10 Ways to Reduce Commuting Stress
Commuting can be a stressful and time-consuming experience for many of us. Whether it’s the traffic, public transportation delays, or long distances, commuting can take a toll on our physical and mental health. Fortunately, there are ways to reduce commuting stress and make the most of your time on the road.
In this post, we will discuss 10 ways to reduce commuting stress and make your daily commute a more enjoyable experience. From planning ahead to listening to music, these tips will help you arrive at your destination feeling calm, focused, and ready to take on the day.
Get ready in advance
One of the most effective strategies to reduce road rage is to prepare everything the night before. To prevent the morning rush, clothes, paperwork, attached cases, and meals should be prepared the night before. You would have ample time to complete your daily rituals, have a hearty meal, and spend quality time with your family if everything were in a state of impatience. The best part is that there is no congestion on the freeway.
Get sufficient rest and rise early
A restful night of sleep refreshes the body. Develop the habit of sleeping enough and rising early. If you were already stressed out the day before, a lack of rest will have a cumulative effect on your job and home life. Eventually, your irritation at work increases, your mental capacity declines, and your disposition at home deteriorate. You have no energy left to enjoy life.
Balance your work schedule
Why clog the highways with 9-to-5 workers when you can work a ten-to-six or eight-to-four shift instead? Check out alternative shifts that meet your lifestyle, depending on your company’s policies. Choose one that will assist you to in eliminating energy-draining tension and alleviating your travel troubles.
Share your vehicle
It may be difficult to schedule your arrival and departure with one or two other individuals, but carpooling is advantageous. Studies indicate that ridesharing considerably reduces commuting stress. With carpooling, there is less air and noise pollution, and less traffic congestion, and you may be more relaxed while someone else drives.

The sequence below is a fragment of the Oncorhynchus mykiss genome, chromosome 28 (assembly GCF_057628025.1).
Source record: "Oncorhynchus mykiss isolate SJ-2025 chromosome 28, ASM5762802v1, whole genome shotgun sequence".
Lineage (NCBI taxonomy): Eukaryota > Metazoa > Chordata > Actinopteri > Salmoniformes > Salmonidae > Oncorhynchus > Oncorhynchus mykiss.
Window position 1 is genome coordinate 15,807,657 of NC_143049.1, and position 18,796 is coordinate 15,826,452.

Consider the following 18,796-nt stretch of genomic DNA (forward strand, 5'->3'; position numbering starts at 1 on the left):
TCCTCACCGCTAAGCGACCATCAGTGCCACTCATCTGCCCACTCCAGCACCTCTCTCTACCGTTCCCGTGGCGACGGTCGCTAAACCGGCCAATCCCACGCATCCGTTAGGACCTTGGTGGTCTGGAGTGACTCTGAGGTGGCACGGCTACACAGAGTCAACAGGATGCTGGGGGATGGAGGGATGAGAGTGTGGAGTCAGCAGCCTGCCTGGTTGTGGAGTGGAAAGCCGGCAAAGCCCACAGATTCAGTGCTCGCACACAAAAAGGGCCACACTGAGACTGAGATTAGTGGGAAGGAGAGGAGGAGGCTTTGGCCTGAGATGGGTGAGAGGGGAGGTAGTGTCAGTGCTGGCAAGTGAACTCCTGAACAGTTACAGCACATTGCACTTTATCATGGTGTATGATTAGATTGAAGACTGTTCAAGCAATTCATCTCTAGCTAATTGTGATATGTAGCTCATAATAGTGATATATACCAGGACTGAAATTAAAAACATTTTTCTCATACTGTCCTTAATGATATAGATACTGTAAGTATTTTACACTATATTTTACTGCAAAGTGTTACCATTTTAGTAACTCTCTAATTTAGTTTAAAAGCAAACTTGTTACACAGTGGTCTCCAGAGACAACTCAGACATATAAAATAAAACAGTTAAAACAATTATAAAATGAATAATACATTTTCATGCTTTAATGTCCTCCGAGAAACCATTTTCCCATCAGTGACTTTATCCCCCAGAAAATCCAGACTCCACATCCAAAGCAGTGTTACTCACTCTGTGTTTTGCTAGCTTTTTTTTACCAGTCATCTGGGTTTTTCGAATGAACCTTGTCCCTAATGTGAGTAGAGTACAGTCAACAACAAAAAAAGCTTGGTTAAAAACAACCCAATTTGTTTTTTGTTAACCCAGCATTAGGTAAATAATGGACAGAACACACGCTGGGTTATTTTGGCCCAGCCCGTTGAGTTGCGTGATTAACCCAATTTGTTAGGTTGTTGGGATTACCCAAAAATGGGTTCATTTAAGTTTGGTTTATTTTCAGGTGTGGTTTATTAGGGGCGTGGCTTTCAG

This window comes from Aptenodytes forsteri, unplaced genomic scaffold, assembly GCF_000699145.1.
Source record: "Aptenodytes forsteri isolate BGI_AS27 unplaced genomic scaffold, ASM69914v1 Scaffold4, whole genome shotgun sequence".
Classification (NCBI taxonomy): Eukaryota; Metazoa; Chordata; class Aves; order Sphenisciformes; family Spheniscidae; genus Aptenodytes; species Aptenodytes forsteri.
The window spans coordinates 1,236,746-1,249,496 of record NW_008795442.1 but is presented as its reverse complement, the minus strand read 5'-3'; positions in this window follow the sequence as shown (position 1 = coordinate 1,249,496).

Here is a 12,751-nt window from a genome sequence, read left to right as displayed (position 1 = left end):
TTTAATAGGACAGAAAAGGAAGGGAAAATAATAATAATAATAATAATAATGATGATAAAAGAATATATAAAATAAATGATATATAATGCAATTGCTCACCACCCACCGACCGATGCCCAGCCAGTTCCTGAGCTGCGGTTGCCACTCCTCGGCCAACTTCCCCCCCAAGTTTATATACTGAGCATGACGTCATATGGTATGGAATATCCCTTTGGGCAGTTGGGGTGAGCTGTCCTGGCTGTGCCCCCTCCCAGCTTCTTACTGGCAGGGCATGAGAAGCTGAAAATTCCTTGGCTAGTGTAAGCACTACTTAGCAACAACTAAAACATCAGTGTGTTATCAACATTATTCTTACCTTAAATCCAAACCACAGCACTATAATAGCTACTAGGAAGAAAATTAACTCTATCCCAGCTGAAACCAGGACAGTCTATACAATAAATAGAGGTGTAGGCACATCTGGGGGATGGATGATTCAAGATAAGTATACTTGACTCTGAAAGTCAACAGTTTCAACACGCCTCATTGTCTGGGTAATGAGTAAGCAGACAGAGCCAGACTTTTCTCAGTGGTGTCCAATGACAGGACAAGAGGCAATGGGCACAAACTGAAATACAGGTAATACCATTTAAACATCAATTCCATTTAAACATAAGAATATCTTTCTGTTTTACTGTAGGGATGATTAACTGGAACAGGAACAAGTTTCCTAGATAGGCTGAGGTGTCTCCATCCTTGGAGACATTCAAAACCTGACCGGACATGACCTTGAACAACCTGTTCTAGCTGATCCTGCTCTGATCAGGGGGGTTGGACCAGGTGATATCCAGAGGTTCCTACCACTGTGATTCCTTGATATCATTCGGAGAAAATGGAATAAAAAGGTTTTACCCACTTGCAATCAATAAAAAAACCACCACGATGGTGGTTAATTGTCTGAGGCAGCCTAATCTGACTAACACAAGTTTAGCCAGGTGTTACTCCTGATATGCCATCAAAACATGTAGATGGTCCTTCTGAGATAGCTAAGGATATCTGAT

“Cocoon” in your vehicle
Instead of being agitated when traffic is heavy, spend your time effectively. Listen to the radio or insert some music recordings to divert your thoughts from the stop-and-go driving and traffic jams. If you enjoy reading but don’t have the time to turn pages, check out books on tape. Many libraries provide both full-length and condensed versions of books on tape. You may also study a new language or perform vehicle exercises such as shoulder rolls, neck extensions, and belly tucks to keep alert and relaxed.
Pillow your back and wriggle.
The lumbar region of the spine (the lowest section) often flexes inward toward the abdomen, when standing. However, while seated, it tends to slouch outward, placing stress on your spinal discs and compressing them. According to back expert Malcolm Pope, PhD, director of the Iowa Spine Research Center at the University of Iowa, placing a wrapped towel or a cushion in the lumbar region can assist in supporting the back. Even with a back cushion, sitting in one position for longer than 15 minutes progressively stiffens you, so make the required modifications for a comfortable drive on longer trips. Try placing most of your weight first on one buttock and then the other. Then, slightly adjust the location of your seat or buttocks. For fun, you may even try sliding down in your seat and then sitting back up.
Exercise after work
As the evening rush hour is harsher than the morning rush hour due to the cumulative effects of the workday, it is preferable to wait out the traffic. Take meditation classes or exercise at a gym near your job to ease your tension. If you want to dine out, watch a movie, or go shopping, attempt to do so close to your place of employment, delaying your departure just enough to avoid the frantic rush.
Allow yourself a rest.
It could be a good idea to take some time off from work. Numerous businesses offer shortened workdays or extended workweeks in order to provide you with days off to relax.
Transfer your office
If your daily commute to work is lengthy, ask your employer if you may work from home on certain days of the week or if you can find a job close to your house. A different work schedule might help you feel less tense and in charge, so decreasing your stress levels.
Occasionally vary your routine.
The occasional modification of commuting practices may also be recommended. Try walking or sometimes cycling for a change of pace. There is no better way to relieve stress than a leisurely stroll, especially if it means avoiding rush-hour traffic.
By reducing the stress of commuting to work, you conserve significant energy that would otherwise be lost. It not only offers you a lot more energy to complete your job and be more productive, but it also makes you feel good and provides you with a strong incentive always to begin your day well.b